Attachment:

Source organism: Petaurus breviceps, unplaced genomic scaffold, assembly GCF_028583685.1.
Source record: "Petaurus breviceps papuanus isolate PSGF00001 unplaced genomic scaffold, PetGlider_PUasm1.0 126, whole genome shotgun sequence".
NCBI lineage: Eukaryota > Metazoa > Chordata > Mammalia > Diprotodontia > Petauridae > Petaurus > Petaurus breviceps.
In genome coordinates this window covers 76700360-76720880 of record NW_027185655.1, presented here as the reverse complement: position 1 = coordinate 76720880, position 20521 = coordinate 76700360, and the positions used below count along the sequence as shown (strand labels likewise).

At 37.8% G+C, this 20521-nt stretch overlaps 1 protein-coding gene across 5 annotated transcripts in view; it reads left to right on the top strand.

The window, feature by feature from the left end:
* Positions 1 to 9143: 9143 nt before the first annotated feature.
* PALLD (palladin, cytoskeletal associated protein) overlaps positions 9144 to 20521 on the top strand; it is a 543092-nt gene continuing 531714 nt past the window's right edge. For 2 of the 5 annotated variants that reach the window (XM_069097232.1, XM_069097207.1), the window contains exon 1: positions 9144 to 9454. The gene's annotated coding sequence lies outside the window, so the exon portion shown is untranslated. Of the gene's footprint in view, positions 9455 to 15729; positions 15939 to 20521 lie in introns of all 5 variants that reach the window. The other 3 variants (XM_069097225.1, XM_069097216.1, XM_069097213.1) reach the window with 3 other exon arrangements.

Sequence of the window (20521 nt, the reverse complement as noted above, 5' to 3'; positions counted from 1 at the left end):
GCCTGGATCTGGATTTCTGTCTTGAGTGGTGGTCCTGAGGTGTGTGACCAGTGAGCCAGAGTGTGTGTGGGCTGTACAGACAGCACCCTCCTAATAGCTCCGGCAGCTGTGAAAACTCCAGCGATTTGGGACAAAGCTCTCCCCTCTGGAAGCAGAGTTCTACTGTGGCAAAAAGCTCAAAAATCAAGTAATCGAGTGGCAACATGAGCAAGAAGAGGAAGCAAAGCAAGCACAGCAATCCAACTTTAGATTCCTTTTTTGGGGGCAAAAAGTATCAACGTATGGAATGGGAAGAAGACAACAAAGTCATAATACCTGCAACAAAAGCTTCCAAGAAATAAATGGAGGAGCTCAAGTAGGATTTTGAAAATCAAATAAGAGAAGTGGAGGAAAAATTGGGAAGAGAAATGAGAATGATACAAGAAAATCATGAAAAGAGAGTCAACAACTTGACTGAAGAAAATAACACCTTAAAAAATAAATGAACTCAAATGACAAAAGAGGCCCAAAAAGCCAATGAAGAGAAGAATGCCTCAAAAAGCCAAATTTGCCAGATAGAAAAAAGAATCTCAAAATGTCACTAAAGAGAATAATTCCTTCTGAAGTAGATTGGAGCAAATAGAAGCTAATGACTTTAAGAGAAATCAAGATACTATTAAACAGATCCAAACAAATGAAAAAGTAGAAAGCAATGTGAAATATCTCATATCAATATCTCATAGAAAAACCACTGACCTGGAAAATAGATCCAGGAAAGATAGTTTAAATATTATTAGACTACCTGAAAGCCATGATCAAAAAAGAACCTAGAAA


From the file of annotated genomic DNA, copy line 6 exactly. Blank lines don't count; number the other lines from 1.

The window, feature by feature from the left end: